Several members of New Found Glory have long been involved in hardcore side-projects, but kept NFG around presumably to make a living. The band's never so much as hinted at a hardcore background, but here they mix these sounds to surprising effect.
The melodic punk veterans cast their technical prowess aside to unearth a refreshing, stripped down sound on their new EP, Black Out the Sky.
It's difficult to put into words what makes this album so great. In terms of verbiage, it doesn't look so unique on paper - fast hi-hat and ride cymbal hits, dual-harmonized guitar harmonies, both trademarks of that OC hardcore sound; fast melodic hardcore music mostly consisting of distorted power chords with a vocal style somewhere between carrying a melody and yelling.
T.S.O.L.'s Dance With Me finds the band halfway between transitioning from their hardcore punk roots to full-on deathrock. It may come off as the band having a slight identity crisis - the band often oscillates between straight early-'80's SoCal hardcore punk and being legit progenitors of the deathrock sub-genre, but it isn't a half-hearted attempt.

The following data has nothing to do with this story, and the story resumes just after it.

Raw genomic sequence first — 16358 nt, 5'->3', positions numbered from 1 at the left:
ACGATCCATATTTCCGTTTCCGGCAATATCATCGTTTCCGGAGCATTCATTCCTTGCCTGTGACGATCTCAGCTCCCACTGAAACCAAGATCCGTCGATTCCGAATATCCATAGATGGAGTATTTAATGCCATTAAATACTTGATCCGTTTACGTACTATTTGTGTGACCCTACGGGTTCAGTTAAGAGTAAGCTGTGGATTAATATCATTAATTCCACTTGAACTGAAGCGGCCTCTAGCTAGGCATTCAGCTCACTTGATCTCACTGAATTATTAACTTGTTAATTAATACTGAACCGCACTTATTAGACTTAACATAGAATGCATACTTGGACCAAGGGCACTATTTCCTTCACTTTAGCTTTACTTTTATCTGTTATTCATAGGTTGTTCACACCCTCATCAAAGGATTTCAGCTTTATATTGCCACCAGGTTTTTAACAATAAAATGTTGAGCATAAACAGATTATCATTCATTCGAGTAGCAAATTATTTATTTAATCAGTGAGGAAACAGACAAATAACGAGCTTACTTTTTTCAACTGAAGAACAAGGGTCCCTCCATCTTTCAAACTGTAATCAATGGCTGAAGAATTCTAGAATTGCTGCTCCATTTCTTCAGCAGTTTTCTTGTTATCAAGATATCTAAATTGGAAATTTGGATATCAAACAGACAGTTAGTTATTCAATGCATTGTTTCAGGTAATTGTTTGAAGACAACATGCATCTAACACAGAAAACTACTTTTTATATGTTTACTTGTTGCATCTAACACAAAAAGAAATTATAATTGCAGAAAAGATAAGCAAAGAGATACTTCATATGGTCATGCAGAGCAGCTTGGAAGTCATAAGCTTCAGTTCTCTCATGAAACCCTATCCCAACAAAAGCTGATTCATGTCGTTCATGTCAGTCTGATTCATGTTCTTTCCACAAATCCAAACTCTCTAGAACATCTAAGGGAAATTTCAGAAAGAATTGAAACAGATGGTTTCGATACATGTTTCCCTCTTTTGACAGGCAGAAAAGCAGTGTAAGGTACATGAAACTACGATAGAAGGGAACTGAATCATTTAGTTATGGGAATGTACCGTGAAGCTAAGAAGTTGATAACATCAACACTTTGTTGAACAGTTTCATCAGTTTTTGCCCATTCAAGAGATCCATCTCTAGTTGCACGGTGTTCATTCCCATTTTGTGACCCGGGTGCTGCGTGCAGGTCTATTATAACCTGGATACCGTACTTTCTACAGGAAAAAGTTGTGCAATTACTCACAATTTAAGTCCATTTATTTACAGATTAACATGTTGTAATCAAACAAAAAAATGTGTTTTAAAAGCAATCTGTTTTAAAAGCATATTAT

Fear were the promise for a genre that never fully reached its potential: Fear can play their instruments; Lee Ving can actually sing; the lyrics are offensive. Even (or especially) by today's standards; there's a lot of variety; the recording sounds good. Fear proved you can make interesting music built around a framework of hardcore punk.
According to my actual 2010 self! It's time to take another trip down memory lane.
According to my actual 2009 self!
Angel Du$t's Rock the Fuck on Forever is a unique entry in hardcore's canon. Imagine if you will, the Ramones - keeping the melodic hooks and raw sound in mind, except instead of the band looking to The Beach Boys and '50's Rock N' Roll for inspiration, look towards modern hardcore and several era's of rock-based pop music.
The British experimental mathcore outfit returns with their fifth full-length effort, Time Will Die And Love Will Bury It; a grand display of pristine musicianship, intricate songwriting, and raw emotion.
Before Rage Against the Machine, Zack de la Rocha was raging in a legitimate metallic hardcore band Inside Out. One of the progenitors of this mixture of genres, in fact.
The ‘90’s were arguably the second golden age for punk rock. Leaning more to the melodic side than previous iterations, punk hit the mainstream for nearly an entire decade with several very high-profile releases.
When it comes to metallic hardcore, Incendiary’s Thousand Mile Stare is one of the finest of its kind.